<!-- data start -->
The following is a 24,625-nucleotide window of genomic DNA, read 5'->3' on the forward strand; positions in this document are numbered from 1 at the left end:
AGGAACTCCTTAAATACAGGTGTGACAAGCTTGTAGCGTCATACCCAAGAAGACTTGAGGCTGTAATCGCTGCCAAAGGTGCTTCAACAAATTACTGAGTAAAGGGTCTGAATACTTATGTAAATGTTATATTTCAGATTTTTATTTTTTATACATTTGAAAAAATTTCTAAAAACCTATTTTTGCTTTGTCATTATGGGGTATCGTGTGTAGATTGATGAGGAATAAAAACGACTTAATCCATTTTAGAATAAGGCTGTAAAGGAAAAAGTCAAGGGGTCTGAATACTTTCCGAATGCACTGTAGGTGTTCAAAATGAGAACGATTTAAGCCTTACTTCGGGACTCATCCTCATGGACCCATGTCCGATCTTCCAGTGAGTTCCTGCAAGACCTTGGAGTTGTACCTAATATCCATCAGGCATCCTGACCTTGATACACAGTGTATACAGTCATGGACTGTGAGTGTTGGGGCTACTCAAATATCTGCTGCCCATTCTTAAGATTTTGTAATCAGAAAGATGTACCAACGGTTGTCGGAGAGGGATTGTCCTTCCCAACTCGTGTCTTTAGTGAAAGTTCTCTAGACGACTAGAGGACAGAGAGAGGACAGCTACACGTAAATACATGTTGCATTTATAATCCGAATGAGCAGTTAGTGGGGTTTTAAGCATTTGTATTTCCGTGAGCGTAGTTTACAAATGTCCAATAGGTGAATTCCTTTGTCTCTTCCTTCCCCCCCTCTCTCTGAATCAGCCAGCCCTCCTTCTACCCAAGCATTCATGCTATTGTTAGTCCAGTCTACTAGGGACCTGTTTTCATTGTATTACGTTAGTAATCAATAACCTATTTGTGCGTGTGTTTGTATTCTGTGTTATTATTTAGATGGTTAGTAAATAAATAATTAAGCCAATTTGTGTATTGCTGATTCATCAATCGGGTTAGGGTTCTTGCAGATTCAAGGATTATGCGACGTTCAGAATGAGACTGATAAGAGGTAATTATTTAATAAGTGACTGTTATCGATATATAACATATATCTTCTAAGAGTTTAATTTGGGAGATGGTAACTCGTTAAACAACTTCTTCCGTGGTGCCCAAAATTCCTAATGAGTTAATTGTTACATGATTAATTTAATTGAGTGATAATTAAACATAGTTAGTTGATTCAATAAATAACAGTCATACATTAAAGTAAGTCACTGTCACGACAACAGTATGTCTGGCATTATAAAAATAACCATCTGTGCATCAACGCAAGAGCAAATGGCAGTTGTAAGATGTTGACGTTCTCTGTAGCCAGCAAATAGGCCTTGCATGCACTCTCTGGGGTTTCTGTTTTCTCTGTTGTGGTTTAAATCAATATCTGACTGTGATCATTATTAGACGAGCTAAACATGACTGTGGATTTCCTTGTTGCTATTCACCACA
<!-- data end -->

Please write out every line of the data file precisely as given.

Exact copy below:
The following is a 24,625-nucleotide window of genomic DNA, read 5'->3' on the forward strand; positions in this document are numbered from 1 at the left end:
AGGAACTCCTTAAATACAGGTGTGACAAGCTTGTAGCGTCATACCCAAGAAGACTTGAGGCTGTAATCGCTGCCAAAGGTGCTTCAACAAATTACTGAGTAAAGGGTCTGAATACTTATGTAAATGTTATATTTCAGATTTTTATTTTTTATACATTTGAAAAAATTTCTAAAAACCTATTTTTGCTTTGTCATTATGGGGTATCGTGTGTAGATTGATGAGGAATAAAAACGACTTAATCCATTTTAGAATAAGGCTGTAAAGGAAAAAGTCAAGGGGTCTGAATACTTTCCGAATGCACTGTAGGTGTTCAAAATGAGAACGATTTAAGCCTTACTTCGGGACTCATCCTCATGGACCCATGTCCGATCTTCCAGTGAGTTCCTGCAAGACCTTGGAGTTGTACCTAATATCCATCAGGCATCCTGACCTTGATACACAGTGTATACAGTCATGGACTGTGAGTGTTGGGGCTACTCAAATATCTGCTGCCCATTCTTAAGATTTTGTAATCAGAAAGATGTACCAACGGTTGTCGGAGAGGGATTGTCCTTCCCAACTCGTGTCTTTAGTGAAAGTTCTCTAGACGACTAGAGGACAGAGAGAGGACAGCTACACGTAAATACATGTTGCATTTATAATCCGAATGAGCAGTTAGTGGGGTTTTAAGCATTTGTATTTCCGTGAGCGTAGTTTACAAATGTCCAATAGGTGAATTCCTTTGTCTCTTCCTTCCCCCCCTCTCTCTGAATCAGCCAGCCCTCCTTCTACCCAAGCATTCATGCTATTGTTAGTCCAGTCTACTAGGGACCTGTTTTCATTGTATTACGTTAGTAATCAATAACCTATTTGTGCGTGTGTTTGTATTCTGTGTTATTATTTAGATGGTTAGTAAATAAATAATTAAGCCAATTTGTGTATTGCTGATTCATCAATCGGGTTAGGGTTCTTGCAGATTCAAGGATTATGCGACGTTCAGAATGAGACTGATAAGAGGTAATTATTTAATAAGTGACTGTTATCGATATATAACATATATCTTCTAAGAGTTTAATTTGGGAGATGGTAACTCGTTAAACAACTTCTTCCGTGGTGCCCAAAATTCCTAATGAGTTAATTGTTACATGATTAATTTAATTGAGTGATAATTAAACATAGTTAGTTGATTCAATAAATAACAGTCATACATTAAAGTAAGTCACTGTCACGACAACAGTATGTCTGGCATTATAAAAATAACCATCTGTGCATCAACGCAAGAGCAAATGGCAGTTGTAAGATGTTGACGTTCTCTGTAGCCAGCAAATAGGCCTTGCATGCACTCTCTGGGGTTTCTGTTTTCTCTGTTGTGGTTTAAATCAATATCTGACTGTGATCATTATTAGACGAGCTAAACATGACTGTGGATTTCCTTGTTGCTATTCACCACA